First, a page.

Dismiss Notice
Join Physics Forums Today!
The friendliest, high quality science and math community on the planet! Everyone who loves science is here!

Extrasolar rogue planets?

  1. Nov 18, 2011 #1


    User Avatar
    Staff Emeritus
    Science Advisor

    Extra Giant Planet May Have Dwelled in Our Solar System

    If that were the case, then where did they go?!

    The article also states that "a large number of free-floating worlds have recently been discovered in interstellar space, . . . ". I know that extrasolar planets have been detected, but around other stars, and there are small objects beyound Neptune and Pluto, but free planets traveling among the stars?!

    From SwRI - http://swri.org/9what/releases/2011/giant-planet.htm [Broken]


    An article is supposed to be published in The Astrophysical Journal Letters this month, but I haven't found it.
    Last edited by a moderator: May 5, 2017
  2. jcsd
  3. Nov 19, 2011 #2

    Simon Bridge

    User Avatar
    Science Advisor
    Homework Helper

    Google Scholar has indexed one article with that title and a followup citing it. I think this is the one you are looking for. ApJL would have been indexed quite quickly so presumably they have yet to publish the article ... "this month" has a wee ways to go yet :)

    As for where the planets went ... what's wrong with "away"?

    Where to look would depend on the details of how and when they got ejected whether originating from the young solar system or just passing through.

    afaik: there have been no direct observations of rogue or orphan planets - evidence seems to be indirect as in:
    (Go get the pdf - discusses jovian rogue planets dominating inner-halo galaxy mass densities.)

    If you are thinking this is a highly speculative field - I think you are right.
    But that is the fun of cosmology and astrophysics.
  4. Nov 19, 2011 #3
    Some early models of the solar system have dozens of planets, perhaps over a 100, forming around the Sun. These early planets collided and grew larger, were torn to bits (see asteroid belt), *were ejected out of the solar system by gravitational interactions with the other planets, or survived to present day. It is very likely that there are billions of interstellar wanderers lurking in the galaxy virtually undetectable. I am completely unaware of any actual discoveries of any such planets, but I have no doubt they exist. They may even harbor life deep under frozen oceans or deep within the crust closer to the core. Personally, I'm more worried about wandering black holes, but that's just me.*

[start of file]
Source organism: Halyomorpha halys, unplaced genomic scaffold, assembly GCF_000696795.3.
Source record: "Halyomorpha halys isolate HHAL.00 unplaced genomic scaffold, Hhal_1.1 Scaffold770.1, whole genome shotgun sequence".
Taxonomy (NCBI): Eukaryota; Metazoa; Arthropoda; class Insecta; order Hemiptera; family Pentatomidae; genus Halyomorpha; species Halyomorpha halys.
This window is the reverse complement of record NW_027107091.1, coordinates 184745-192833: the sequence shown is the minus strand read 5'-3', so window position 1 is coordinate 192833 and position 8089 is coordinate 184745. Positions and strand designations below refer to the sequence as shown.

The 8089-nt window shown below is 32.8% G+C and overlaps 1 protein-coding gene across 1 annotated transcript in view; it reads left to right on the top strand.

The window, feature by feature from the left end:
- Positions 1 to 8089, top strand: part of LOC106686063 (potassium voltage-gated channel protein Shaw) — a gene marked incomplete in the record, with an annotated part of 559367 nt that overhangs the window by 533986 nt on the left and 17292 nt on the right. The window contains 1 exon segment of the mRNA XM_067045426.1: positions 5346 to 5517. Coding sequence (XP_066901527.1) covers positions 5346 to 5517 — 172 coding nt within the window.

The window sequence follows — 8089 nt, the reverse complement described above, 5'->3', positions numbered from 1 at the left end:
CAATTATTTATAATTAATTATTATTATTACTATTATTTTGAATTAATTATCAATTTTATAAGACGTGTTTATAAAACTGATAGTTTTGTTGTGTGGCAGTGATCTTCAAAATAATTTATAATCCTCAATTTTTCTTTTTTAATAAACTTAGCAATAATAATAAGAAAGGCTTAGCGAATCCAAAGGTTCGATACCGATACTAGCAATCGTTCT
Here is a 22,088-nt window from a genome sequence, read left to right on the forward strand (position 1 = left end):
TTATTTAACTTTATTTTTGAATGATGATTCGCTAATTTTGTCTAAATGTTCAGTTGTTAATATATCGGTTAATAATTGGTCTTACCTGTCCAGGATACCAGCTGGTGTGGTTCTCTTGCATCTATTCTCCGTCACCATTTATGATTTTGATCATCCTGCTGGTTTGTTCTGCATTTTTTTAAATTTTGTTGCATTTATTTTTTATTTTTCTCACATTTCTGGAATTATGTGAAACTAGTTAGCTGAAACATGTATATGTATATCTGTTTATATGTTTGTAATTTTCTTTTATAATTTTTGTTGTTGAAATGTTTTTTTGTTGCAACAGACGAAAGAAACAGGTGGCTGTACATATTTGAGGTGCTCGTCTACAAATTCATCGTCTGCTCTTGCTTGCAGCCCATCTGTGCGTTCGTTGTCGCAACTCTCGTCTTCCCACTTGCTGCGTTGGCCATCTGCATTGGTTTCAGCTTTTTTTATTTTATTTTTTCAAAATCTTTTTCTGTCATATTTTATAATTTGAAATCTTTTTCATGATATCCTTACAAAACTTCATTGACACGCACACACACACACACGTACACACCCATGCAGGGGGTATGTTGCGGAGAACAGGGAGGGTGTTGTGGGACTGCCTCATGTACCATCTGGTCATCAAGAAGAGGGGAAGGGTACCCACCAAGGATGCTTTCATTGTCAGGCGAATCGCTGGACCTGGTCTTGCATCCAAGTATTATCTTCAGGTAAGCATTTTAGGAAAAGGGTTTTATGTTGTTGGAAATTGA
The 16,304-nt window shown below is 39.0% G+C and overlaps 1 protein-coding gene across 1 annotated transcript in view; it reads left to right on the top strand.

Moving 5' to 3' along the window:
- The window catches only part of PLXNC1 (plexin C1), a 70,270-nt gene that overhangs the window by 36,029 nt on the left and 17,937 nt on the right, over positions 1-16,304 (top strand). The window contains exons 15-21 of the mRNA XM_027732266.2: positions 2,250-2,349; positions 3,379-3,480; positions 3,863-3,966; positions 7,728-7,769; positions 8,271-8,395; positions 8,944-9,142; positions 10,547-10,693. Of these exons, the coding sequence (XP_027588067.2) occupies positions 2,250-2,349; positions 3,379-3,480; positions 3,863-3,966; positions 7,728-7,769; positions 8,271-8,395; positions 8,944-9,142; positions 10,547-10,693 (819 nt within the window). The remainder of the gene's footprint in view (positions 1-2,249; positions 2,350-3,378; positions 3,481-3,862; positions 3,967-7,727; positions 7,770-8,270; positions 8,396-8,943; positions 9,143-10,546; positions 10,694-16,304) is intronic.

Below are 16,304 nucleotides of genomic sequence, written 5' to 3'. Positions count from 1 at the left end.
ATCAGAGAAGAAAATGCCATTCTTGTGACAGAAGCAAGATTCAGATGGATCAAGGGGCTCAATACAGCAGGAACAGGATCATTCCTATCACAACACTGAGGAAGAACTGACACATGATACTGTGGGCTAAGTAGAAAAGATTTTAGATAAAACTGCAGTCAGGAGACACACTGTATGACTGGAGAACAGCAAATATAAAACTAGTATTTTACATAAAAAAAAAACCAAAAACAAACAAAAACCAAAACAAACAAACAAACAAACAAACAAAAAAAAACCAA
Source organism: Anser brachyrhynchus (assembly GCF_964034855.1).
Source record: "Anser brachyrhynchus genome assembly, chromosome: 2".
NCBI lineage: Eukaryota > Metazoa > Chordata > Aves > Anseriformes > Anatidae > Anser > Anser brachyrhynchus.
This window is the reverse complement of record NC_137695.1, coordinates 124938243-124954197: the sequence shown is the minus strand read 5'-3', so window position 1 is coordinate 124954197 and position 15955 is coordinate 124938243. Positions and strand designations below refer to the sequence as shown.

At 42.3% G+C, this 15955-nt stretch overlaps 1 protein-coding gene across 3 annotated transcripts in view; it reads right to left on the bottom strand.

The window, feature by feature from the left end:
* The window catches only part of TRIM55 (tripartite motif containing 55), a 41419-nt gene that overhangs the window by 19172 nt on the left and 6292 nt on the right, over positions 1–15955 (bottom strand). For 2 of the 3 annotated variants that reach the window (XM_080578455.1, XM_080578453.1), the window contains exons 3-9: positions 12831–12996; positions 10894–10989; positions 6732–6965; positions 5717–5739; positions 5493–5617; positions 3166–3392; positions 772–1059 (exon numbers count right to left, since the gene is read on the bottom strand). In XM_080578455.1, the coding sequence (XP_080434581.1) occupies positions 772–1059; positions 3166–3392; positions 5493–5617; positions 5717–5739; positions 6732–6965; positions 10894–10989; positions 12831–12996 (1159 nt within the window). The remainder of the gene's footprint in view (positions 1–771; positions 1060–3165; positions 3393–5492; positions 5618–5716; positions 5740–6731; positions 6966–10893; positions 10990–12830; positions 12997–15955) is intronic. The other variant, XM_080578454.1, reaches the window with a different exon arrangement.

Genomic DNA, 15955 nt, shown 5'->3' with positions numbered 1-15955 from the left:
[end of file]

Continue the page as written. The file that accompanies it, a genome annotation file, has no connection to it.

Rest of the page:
5. Nov 19, 2011 #4

    This study was published in Nature earlier this year. They looked towards the galactic center and studied microlensing events. Visual studies of the area seem to suggest that many of the ~Jupiter mass objects spotted are not bound to any object.
  6. Nov 19, 2011 #5

    D H

    User Avatar
    Staff Emeritus
    Science Advisor

  7. Nov 19, 2011 #6


    User Avatar
    Science Advisor
    Gold Member

    A large planet being ejected from the primordial solar system is also thought to be a possible trigger for the late heavy bombardment period.
  8. Nov 20, 2011 #7


    User Avatar
    Staff Emeritus
    Science Advisor

    Two thoughts/questions come time mind:

    1) When did such a large planet depart?

    2) What was the trajectory? Was it more or less coplanar with the ecliptic?
Share this great discussion with others via Reddit, Google+, Twitter, or Facebook